by Beecher Threatt
On Wednesday, June 12, the Board of County Commissioners appointed two regular members of the county planning commission and one alternate. Seven candidates, including the sitting members, applied for the three positions.
For the two terms that expired on Mar. 31, those held by Sheelagh Williams and Tim Currin, the board appointed Colona resident Craig Jackman and re-appointed Currin.
To replace the first alternate, Dudley Case, whose term also expired Mar. 31, commissioners appointed Sheelagh Williams, who told the Plaindealer she was willing to accept the move from voting member to alternate.
After two hours of interviews, Commissioner Lynn Padgett's motion to re-appoint Williams and Currin and to appoint Jackman as first alternate died for lack of a second. Fedel said those appointments would not get voting diversity back.
Padgett seconded Batchelder's motion to appoint Currin and Jackman, which therefore passed without a yea or nay vote from Fedel. Padgett later said she seconded because she felt that was the best compromise.
In addition to the candidates, most of the current planning commission members as well as about 10 community members were present on Wednesday.
Commissioners' rationales for motions and votes were evident during discussion prior to the vote. The word of the day was "diversity," in both questions and answers, with the assumption being made that the planning commission needs more diversity.
Batchelder said he was looking for a "voting balance" on the commission, calling out four current commission members' affiliation with Ridgway-Ouray Community Council as a perceived lack of voting balance. One of his interview questions for each candidate was what he or she would do about any perceived "dysfunctionality" on the planning commission.
"With all due respect to ROCC, that is the affiliation I am partially looking at," Batchelder said. "It is partly public perception as well. There may not be a huge factual basis in this, but there is a degree of public perception that if you have too much affiliation in the planning commission, then the public will be disgruntled with any decision. Perception becomes reality, even if it is not valid. I am leery to maintain that perception with the voting members (of the planning commission)."
Fedel agreed, saying perception is everything, but Padgett took exception to Batchelder's point.
"The public can find things to pick at like that. For example, you can say you have three people in the cattlemen's association," Padgett said. "The question is who is willing to do the work and find common ground. Sheelagh Williams has embodied the ideal planning commissioner."
Padgett pointed out that planning commissioners are chosen from the pool of applicants each time. "Until Mike Fedel came on the board, appointments were unanimous," she said. "The BOCC in the past has tried hard to de-politicize the planning commission."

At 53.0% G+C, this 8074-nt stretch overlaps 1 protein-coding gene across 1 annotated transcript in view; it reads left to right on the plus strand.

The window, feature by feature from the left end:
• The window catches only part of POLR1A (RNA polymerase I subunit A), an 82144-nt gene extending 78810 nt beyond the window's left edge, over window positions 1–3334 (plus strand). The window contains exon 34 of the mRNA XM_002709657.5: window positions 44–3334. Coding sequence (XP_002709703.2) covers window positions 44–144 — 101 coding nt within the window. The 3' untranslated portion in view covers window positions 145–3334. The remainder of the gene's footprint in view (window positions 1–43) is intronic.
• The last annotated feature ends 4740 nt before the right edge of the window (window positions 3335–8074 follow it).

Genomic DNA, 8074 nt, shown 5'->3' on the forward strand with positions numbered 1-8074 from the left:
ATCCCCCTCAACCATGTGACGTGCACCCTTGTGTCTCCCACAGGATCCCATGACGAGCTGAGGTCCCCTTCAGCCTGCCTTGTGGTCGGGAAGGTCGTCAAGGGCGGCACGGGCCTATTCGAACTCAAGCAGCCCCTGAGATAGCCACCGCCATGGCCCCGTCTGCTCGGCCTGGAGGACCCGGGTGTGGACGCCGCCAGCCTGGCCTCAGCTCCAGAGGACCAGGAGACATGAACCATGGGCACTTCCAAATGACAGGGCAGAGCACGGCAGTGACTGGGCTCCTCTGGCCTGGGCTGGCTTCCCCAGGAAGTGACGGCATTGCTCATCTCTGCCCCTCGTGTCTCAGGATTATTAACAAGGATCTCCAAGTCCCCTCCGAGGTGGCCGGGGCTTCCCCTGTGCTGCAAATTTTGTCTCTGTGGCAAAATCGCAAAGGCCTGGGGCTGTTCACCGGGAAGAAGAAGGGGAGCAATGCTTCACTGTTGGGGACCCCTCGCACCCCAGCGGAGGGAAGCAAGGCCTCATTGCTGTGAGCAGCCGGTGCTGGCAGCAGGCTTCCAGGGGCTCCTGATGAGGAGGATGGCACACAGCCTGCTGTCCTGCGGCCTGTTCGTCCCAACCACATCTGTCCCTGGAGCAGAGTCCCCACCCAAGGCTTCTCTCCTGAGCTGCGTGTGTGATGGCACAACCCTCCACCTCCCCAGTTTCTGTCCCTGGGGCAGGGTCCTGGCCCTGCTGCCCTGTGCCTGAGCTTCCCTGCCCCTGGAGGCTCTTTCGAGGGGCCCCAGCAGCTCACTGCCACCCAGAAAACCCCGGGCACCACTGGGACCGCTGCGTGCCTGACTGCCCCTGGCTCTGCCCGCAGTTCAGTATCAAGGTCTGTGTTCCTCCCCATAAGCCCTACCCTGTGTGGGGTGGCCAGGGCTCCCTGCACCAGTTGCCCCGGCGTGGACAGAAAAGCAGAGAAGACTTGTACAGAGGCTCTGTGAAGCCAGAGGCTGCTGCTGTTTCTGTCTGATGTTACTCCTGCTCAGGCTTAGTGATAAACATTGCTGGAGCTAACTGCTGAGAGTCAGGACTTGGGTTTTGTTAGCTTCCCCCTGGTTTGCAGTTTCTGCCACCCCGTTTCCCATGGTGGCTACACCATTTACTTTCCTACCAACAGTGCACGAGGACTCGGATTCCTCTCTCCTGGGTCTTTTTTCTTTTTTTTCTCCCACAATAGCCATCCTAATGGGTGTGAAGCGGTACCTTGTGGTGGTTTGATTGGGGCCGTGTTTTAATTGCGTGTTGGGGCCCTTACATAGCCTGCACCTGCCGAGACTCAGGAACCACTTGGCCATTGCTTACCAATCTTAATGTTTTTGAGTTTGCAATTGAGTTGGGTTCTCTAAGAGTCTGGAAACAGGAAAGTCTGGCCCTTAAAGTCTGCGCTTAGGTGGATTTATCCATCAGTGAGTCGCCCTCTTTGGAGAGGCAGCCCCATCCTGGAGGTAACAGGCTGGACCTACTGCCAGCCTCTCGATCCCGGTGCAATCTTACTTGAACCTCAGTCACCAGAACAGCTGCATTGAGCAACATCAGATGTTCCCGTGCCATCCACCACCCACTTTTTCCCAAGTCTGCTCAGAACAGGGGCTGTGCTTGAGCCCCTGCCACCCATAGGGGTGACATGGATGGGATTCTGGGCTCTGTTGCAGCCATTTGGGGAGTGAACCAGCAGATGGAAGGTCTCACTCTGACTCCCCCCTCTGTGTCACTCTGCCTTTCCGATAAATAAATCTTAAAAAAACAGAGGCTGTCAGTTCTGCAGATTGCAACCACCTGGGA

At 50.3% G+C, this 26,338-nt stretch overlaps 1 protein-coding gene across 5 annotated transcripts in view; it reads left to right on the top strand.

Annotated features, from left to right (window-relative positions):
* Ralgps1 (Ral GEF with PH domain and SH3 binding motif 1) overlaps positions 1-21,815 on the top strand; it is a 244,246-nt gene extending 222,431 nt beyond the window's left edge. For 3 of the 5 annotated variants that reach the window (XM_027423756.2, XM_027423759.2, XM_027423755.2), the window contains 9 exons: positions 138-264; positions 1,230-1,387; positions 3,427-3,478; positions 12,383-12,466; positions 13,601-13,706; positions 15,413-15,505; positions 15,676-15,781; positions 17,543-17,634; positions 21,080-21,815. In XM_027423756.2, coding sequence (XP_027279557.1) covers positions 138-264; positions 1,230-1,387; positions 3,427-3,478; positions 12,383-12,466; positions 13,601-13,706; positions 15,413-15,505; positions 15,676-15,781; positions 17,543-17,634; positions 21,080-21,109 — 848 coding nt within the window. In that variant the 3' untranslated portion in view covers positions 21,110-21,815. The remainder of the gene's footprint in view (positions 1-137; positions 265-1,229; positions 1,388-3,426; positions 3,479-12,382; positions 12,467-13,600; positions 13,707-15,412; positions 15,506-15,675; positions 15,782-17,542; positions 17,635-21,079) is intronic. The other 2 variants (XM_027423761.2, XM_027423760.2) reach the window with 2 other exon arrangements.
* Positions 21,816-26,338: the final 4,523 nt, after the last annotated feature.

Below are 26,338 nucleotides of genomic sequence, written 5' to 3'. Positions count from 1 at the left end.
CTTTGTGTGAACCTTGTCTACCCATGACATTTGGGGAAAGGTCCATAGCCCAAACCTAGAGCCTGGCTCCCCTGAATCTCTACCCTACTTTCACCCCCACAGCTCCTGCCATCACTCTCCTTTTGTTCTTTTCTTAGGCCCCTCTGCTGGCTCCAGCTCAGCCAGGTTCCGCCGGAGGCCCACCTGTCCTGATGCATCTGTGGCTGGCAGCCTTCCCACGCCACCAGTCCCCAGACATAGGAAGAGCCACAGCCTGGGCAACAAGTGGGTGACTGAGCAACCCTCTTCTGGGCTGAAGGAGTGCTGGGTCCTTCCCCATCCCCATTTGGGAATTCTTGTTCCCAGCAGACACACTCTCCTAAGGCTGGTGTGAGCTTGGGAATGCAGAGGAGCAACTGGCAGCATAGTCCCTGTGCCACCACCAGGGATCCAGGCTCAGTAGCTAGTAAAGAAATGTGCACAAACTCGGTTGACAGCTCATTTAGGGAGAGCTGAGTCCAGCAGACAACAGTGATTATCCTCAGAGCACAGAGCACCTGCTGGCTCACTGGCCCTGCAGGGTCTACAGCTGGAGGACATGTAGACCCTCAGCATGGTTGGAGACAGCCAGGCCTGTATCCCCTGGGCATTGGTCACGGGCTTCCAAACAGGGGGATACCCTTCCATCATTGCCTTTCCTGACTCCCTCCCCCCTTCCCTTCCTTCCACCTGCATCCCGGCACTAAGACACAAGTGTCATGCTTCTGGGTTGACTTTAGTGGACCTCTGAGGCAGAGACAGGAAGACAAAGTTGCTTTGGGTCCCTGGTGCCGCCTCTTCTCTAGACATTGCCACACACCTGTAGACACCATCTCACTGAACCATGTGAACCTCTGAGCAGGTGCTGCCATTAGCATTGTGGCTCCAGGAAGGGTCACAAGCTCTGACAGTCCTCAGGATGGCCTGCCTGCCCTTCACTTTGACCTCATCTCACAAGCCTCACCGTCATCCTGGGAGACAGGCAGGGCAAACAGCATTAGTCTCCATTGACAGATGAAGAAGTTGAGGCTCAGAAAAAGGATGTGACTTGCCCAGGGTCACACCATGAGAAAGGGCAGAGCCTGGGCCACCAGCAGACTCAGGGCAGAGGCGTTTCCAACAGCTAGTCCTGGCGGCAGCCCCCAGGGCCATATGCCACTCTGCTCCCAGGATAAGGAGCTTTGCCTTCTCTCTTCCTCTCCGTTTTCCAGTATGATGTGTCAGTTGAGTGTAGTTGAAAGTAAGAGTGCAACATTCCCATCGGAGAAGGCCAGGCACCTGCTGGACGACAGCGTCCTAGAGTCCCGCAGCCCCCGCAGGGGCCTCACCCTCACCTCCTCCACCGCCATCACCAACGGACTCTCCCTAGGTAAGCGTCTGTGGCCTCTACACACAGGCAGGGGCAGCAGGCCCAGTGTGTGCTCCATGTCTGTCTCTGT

"I was the negative vote on two," Fedel said. "We talked about balance and compromise and here we are today."
Other suggestions for making the planning commission more diverse included looking at candidates' age, number of years living in the county, area of the county, work experience, whether retired or still working, political leaning.
Fedel emphasized finding candidates who had resided in the county for a long time, pointing out that planning commission chair Ken Lipton's 13 years of residency was the longest on the commission. Planning commission member Karen Risch corrected Fedel, saying she had resided in the county 18 years and has had a residence here since 1972. Lipton, who was in attendance on Wednesday, responded, "Commitment to the community is not based on length of time here."
Fedel favored appointing Jack Flowers to the commission, given his long-term residence in the county. Padgett said she was impressed with the interviews of long-term residents Jackman and Daris Jutten, both from the north end of the county. Both seemed open-minded, good listeners and respectful of other opinions, she said.
Williams was disappointed to be moved to alternate, but she remained optimistic that she could still be influential.
"I don't see it as very different because during our discussions all members participate equally," Williams said. "My vote will just count a little less often. The important thing is participation."
Currin said the BOCC was diligent and thoughtful, and he did not envy their task in making appointments. With visual impact discussions behind them, he looks forward to the planning commission getting back to its quasi-judicial role of considering land use applications.
"It should be a lot different," Currin said.
In addition to Currin, Jackman and Williams, other applicants were Case, Flowers, Jutten and John Baskfield, current second alternate.